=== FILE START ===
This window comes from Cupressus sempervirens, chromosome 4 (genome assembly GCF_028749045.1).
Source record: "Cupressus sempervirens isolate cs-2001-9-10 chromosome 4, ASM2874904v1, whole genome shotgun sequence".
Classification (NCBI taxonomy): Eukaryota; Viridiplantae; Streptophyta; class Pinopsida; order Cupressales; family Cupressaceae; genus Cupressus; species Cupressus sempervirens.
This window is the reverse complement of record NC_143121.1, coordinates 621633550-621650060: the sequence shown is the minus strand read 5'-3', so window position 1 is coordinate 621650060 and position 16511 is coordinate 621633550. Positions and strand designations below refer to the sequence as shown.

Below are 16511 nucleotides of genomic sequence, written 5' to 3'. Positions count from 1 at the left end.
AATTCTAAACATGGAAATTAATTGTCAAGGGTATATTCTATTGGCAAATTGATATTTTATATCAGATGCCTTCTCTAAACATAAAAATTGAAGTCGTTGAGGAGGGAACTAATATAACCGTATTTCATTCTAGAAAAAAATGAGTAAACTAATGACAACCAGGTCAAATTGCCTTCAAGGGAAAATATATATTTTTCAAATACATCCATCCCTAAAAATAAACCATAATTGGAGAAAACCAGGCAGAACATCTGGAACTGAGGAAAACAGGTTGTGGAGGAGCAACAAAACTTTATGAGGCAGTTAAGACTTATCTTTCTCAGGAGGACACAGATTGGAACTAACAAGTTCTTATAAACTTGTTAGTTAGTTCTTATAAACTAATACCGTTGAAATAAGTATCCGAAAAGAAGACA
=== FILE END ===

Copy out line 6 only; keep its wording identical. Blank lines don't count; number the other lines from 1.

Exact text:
AATTCTAAACATGGAAATTAATTGTCAAGGGTATATTCTATTGGCAAATTGATATTTTATATCAGATGCCTTCTCTAAACATAAAAATTGAAGTCGTTGAGGAGGGAACTAATATAACCGTATTTCATTCTAGAAAAAAATGAGTAAACTAATGACAACCAGGTCAAATTGCCTTCAAGGGAAAATATATATTTTTCAAATACATCCATCCCTAAAAATAAACCATAATTGGAGAAAACCAGGCAGAACATCTGGAACTGAGGAAAACAGGTTGTGGAGGAGCAACAAAACTTTATGAGGCAGTTAAGACTTATCTTTCTCAGGAGGACACAGATTGGAACTAACAAGTTCTTATAAACTTGTTAGTTAGTTCTTATAAACTAATACCGTTGAAATAAGTATCCGAAAAGAAGACA